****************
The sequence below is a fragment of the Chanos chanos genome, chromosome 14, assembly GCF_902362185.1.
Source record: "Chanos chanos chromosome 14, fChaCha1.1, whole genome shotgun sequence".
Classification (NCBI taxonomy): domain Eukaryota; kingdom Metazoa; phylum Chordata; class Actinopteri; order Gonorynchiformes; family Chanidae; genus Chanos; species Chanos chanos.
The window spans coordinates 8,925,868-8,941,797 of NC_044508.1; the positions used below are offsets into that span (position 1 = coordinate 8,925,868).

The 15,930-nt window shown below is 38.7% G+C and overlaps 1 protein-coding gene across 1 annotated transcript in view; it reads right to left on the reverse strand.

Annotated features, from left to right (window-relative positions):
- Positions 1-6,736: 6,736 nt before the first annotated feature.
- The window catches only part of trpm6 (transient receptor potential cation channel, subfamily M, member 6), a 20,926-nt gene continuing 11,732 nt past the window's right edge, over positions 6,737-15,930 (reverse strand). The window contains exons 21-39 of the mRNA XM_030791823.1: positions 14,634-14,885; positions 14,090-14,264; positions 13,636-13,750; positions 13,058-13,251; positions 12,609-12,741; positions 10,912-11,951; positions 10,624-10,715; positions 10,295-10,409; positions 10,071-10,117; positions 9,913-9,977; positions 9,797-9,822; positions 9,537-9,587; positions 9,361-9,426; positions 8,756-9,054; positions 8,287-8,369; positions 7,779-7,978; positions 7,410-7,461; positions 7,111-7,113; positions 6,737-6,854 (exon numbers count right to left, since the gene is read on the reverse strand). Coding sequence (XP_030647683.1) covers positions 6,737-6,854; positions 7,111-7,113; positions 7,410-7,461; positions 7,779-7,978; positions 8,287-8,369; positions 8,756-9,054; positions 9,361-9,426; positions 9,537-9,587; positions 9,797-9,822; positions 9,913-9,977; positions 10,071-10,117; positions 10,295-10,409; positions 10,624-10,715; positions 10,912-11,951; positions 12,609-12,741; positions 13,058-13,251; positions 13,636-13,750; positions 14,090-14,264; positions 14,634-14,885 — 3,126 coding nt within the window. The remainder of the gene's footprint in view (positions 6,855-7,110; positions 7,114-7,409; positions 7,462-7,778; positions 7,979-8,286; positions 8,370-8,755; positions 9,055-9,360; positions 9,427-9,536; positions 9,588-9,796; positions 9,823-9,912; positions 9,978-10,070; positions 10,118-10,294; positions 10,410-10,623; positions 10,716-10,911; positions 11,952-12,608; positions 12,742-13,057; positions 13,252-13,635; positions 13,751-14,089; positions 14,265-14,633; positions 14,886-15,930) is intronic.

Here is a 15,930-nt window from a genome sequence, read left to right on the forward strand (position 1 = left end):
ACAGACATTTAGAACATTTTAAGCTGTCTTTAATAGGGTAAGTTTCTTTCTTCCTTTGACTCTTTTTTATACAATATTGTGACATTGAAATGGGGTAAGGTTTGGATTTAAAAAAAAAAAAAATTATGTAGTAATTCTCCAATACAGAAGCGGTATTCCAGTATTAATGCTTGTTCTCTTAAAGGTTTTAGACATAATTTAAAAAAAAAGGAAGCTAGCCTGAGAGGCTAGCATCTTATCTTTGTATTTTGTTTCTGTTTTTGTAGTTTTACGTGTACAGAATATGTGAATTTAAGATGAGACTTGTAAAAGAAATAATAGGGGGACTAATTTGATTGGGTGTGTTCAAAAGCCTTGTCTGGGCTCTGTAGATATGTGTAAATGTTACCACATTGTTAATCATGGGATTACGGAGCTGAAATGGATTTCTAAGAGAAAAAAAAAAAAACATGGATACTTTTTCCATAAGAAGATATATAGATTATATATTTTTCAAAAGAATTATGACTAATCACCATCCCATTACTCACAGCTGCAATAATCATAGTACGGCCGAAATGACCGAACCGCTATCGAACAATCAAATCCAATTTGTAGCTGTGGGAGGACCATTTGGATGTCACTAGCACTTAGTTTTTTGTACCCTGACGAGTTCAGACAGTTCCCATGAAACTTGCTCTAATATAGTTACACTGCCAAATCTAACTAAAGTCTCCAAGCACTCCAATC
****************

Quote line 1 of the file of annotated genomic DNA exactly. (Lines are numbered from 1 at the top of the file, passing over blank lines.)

The sequence below is a fragment of the Chanos chanos genome, chromosome 14, assembly GCF_902362185.1.